Alexander Griboyedov Analysis

Other Literary Forms

(Critical Edition of Dramatic Literature)

In addition to his masterpiece The Mischief of Being Clever and a few early comedies and dramatic fragments of which he was sole or, more often, partial author, Alexander Griboyedov wrote a few lyrics, including a translation of Psalm 151, some epigrams, and a short poem addressed to the Decembrist poet Alexander Ivanovich Odoevsky. Although Griboyedov’s first comedies and poems showed promise, a number of them are incomplete or appear as parts of works written jointly with other Russian playwrights. It was only with The Mischief of Being Clever, his sole significant work, that he achieved the status of a major writer.


(Critical Edition of Dramatic Literature)

Along with such famous authors as Nikolai Gogol, Alexander Ostrovsky, and Alexander Sukhovo-Kobylin, Alexander Griboyedov is regarded as one of the great Russian playwrights of the nineteenth century. He is usually remembered as the author of a single comedy, The Mischief of Being Clever; his other works are generally considered to be too fragmentary and undeveloped to be regarded as masterpieces. Like his eighteenth century predecessor Denis Ivanovich Fonvizin, Griboyedov was an assimilator of Western European forms; he was able to adapt French comedy to a Russian setting. Molière’s famous play Le Misanthrope (pr. 1666; The Misanthrope, 1709) served as a model for The Mischief of Being Clever. Both comedies are distinguished for their witty style, the tightness of their plots, and their vivid characters. Griboyedov’s use of rhymed iambic lines in varying lengths probably demonstrates the impact of the famous Russian fabulist Ivan Krylov, who wrote at the end of the eighteenth and beginning of the nineteenth centuries. Like Krylov and Fonvizin, Griboyedov made extensive use of colloquial language in The Mischief of Being Clever, and this combination of idiomatic language with taut, tightly constructed iambs made the play memorable to readers of his time. As a result, a great number of the lines have become proverbs, especially those from the speeches of the protagonist Chatsky and of Khlyostova, a pillar of Moscow society and the aunt of Chatsky’s love interest, Sofia.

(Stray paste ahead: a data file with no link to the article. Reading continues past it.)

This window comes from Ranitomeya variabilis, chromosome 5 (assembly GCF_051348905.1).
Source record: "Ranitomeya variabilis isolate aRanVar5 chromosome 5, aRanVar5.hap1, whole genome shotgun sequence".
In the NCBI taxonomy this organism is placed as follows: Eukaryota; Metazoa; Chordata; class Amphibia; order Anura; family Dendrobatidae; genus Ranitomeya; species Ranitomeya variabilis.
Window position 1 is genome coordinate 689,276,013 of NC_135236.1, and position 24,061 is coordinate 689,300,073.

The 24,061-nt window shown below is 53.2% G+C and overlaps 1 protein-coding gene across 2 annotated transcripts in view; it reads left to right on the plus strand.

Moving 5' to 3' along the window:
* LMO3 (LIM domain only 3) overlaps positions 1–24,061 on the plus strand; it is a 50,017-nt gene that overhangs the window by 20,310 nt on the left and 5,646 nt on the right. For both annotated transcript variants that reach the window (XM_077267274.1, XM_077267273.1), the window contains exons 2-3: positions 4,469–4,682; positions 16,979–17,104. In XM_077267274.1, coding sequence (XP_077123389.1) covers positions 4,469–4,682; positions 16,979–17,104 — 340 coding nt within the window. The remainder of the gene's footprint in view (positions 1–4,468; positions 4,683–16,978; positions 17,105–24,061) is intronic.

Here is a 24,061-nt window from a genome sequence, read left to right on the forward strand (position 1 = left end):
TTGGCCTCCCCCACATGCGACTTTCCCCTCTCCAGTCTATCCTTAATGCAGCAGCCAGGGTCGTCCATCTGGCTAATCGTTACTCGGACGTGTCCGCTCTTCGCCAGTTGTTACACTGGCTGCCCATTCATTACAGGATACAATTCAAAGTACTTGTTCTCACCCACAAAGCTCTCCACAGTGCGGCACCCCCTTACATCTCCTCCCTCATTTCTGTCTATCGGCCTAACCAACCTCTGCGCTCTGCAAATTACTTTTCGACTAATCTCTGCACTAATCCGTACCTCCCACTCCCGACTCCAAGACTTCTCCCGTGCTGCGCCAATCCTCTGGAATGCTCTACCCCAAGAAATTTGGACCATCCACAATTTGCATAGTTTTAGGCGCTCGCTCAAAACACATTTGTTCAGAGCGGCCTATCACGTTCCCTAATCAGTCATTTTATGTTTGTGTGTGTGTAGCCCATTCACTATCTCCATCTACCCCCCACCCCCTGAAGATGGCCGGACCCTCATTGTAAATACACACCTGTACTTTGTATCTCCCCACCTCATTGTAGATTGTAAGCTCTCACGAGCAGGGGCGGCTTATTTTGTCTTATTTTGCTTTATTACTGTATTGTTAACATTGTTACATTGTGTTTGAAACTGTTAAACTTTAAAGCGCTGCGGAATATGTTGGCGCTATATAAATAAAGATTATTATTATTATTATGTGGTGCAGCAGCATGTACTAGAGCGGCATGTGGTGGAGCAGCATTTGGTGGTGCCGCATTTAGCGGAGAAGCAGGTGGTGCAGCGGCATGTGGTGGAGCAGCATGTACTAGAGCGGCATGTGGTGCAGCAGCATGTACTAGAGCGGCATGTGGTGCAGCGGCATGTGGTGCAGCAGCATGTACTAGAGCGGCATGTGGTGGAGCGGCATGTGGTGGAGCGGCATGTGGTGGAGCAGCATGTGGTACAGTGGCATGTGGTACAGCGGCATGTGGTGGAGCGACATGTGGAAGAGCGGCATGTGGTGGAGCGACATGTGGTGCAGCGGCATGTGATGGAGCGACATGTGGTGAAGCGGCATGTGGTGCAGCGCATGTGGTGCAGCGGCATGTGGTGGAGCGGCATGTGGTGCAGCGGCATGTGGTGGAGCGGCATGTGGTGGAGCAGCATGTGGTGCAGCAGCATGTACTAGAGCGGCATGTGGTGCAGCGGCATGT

Like Fonvizin, Griboyedov combined stylistic brilliance with an accurate picture of contemporary Russia. Early nineteenth century Moscow was a society in transition, based on a solidly Russian foundation, essentially rural and conservative, yet with a patina of foreign, particularly French, culture. It is because of his brilliant depiction of this conflict between the old and new in Russian life, combined with his implied criticism of the limitations of the Russian milieu and his memorable style, that Griboyedov has come to be so highly regarded by modern critics.


(Critical Edition of Dramatic Literature)

Harden, Evelyn. J. The Murder of Griboedov: New Materials. Birmingham, Ala.: University of Birmingham, 1979. This examination of the death of Griboyedov examines his personal and literary life. Bibliography.

Karlinsky, Simon. Russian Drama from Its Beginnings to the Age of Pushkin. Berkeley: University of California Press, 1985. This historical overview of Russian drama provides the background in which to place Griboyedov’s work. Bibliography and index.

Mirsky, D. S. A History of Russian Literature from Its Beginnings to 1900. 1958. Reprint. Evanston, Ill.: Northwestern University Press, 1999. This history covers Russian literature before and during the time in which Griboyedov was active.

Zinik, Zinovy. “Failing Triumphantly.” Review of The Mischief of Being Clever, by Griboyedov. Times Literary Supplement, April 2, 1993, p. 18. Reviews a production of Griboyedov’s most famous work.